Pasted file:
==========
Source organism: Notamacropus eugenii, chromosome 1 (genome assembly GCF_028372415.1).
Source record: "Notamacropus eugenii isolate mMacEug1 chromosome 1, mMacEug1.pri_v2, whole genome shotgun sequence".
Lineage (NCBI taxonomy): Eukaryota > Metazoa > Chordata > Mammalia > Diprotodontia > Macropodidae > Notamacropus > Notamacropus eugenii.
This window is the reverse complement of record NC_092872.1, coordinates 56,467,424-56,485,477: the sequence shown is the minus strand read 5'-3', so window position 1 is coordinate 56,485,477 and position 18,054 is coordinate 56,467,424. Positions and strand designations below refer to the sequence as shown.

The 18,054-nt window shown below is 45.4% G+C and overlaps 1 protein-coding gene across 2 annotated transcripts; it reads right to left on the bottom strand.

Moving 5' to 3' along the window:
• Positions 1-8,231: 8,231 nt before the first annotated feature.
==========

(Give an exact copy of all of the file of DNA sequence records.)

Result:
Source organism: Notamacropus eugenii, chromosome 1 (genome assembly GCF_028372415.1).
Source record: "Notamacropus eugenii isolate mMacEug1 chromosome 1, mMacEug1.pri_v2, whole genome shotgun sequence".
Lineage (NCBI taxonomy): Eukaryota > Metazoa > Chordata > Mammalia > Diprotodontia > Macropodidae > Notamacropus > Notamacropus eugenii.
This window is the reverse complement of record NC_092872.1, coordinates 56,467,424-56,485,477: the sequence shown is the minus strand read 5'-3', so window position 1 is coordinate 56,485,477 and position 18,054 is coordinate 56,467,424. Positions and strand designations below refer to the sequence as shown.

The 18,054-nt window shown below is 45.4% G+C and overlaps 1 protein-coding gene across 2 annotated transcripts; it reads right to left on the bottom strand.

Moving 5' to 3' along the window:
• Positions 1-8,231: 8,231 nt before the first annotated feature.